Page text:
Dr Sandra Scott, a psychiatrist at the South London and Maudsley NHS Trust, said the cluster effect was typical of group dynamics. Groups will typically indulge in riskier behaviour than individuals, she said. "Also, the internet allows you to explore much more shocking behaviour than face-to-face contact."
One person who knows about suicide from experience is Alexandra Khan, 23. She attempted to take her own life repeatedly from the age of 10, and remembers feeling depressed as early as five.
Now she gives talks in US schools for the charity Teen Line. "I never really understood why I self-harmed. I didn't have a bad childhood. I just felt different, self-conscious and unsure of myself," she said. "At school no one sat down and talked to me. I kept getting reprimanded and yelled at."
Charities in the UK, such as Papyrus and the Samaritans, which is developing teen suicide advice for schools, can help schools and individuals affected.
In England, the Government is reviewing child mental health services to give local authorities funds to pay for in-school counsellors. A pilot starts this year.
In the past 10 days, three teenagers living in or near the small Welsh town of Bridgend are believed to have committed suicide, bringing the total of young people in the area aged 15 to 26 suspected of taking their own lives since January 2007 to 17. Jenna Parry, 16, was discovered hanged on Tuesday. Nathaniel Pritchard, 15, and his cousin, Kelly Stephenson, 20, were found dead in separate incidents earlier.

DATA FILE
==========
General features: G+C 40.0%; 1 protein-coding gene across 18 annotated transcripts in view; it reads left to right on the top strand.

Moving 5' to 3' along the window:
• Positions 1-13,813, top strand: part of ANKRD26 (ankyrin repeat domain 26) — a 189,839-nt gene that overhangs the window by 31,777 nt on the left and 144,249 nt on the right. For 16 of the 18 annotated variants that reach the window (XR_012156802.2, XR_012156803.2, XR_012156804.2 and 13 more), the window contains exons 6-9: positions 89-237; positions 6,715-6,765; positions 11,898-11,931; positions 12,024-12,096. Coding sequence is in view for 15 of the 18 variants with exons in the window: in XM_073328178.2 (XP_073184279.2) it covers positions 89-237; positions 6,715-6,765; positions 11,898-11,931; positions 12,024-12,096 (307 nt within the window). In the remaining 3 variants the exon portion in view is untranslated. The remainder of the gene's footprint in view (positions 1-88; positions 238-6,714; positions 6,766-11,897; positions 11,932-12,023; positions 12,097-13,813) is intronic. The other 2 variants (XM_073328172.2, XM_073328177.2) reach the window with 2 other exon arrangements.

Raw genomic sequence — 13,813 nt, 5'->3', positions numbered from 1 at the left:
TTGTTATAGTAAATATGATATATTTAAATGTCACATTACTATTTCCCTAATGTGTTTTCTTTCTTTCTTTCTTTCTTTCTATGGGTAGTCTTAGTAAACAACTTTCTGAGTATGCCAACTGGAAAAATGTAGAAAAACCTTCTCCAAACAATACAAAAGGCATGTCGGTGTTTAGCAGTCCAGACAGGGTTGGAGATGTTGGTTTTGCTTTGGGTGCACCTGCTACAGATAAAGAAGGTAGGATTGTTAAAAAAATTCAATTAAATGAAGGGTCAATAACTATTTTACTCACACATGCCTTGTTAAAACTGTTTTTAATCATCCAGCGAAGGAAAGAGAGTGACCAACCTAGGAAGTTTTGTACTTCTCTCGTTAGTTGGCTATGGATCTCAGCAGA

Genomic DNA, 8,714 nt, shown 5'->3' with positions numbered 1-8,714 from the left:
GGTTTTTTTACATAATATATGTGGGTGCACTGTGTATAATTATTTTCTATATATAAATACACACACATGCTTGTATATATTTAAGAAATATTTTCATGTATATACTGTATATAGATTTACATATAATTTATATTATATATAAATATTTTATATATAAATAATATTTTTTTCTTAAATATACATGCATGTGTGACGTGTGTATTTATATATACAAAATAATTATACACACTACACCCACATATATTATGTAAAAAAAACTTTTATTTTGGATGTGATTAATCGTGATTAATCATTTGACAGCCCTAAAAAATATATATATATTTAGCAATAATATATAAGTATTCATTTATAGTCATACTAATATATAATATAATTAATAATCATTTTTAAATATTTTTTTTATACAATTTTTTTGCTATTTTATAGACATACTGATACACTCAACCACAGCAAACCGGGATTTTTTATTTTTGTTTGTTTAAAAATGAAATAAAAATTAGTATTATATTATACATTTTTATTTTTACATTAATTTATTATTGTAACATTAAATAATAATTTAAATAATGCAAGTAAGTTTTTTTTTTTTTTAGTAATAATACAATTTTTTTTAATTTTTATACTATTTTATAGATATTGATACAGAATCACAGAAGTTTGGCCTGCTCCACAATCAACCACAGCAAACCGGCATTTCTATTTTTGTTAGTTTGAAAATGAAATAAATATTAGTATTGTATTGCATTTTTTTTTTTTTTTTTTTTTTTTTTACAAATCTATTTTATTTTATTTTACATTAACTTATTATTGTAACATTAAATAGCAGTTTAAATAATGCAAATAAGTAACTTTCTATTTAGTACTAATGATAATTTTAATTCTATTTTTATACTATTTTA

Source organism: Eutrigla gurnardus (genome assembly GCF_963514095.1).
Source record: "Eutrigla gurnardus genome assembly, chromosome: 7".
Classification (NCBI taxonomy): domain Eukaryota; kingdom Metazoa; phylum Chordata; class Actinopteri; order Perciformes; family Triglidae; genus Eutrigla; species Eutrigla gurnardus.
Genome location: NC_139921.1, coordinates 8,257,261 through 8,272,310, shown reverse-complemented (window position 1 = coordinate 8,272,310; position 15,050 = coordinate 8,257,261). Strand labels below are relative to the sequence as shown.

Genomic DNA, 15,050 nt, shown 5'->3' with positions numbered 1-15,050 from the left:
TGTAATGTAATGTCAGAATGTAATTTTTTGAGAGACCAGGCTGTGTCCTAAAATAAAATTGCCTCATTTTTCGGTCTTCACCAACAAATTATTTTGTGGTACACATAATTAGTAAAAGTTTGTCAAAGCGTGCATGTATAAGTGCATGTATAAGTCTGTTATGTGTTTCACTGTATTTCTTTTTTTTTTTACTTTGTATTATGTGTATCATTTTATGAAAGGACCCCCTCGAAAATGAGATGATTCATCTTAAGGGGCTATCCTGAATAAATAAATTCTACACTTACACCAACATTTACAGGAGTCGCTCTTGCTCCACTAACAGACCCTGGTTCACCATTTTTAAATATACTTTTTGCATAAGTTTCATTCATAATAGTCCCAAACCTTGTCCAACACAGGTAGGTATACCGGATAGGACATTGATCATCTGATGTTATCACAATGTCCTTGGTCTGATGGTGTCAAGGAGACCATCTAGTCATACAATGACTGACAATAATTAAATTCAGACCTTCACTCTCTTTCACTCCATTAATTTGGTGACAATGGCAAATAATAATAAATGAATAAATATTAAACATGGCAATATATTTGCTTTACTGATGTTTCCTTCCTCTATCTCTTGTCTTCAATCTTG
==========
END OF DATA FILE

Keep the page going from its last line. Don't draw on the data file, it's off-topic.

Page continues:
Last month a 14-year-old pupil at Tanbridge House School in West Sussex killed herself, a year after an 11-year-old boy committed suicide at the school.
Last year, in County Armagh, Northern Ireland, three 15-year-old boys from the same school took their own lives within four weeks.
Also in 2007, three pupils at Palm Springs High, in California, killed themselves. One boy posted a warning of the tragedy on his MySpace page.
In 2006, four teenagers in Pemiscot County, Missouri, killed themselves using the same method. Students were then criticised for "glorifying" the dead.
HOW TO SEEK HELP
If you are feeling depressed or suicidal, call the Samaritans 24 hours a day on 08457 909090 or email email@example.com
To hold a suicide prevention event at your school, contact www.samaritans.org or www.papyrus-uk.org
In the event of a suicide at your school you should call your local authority's emergency response team of counsellors.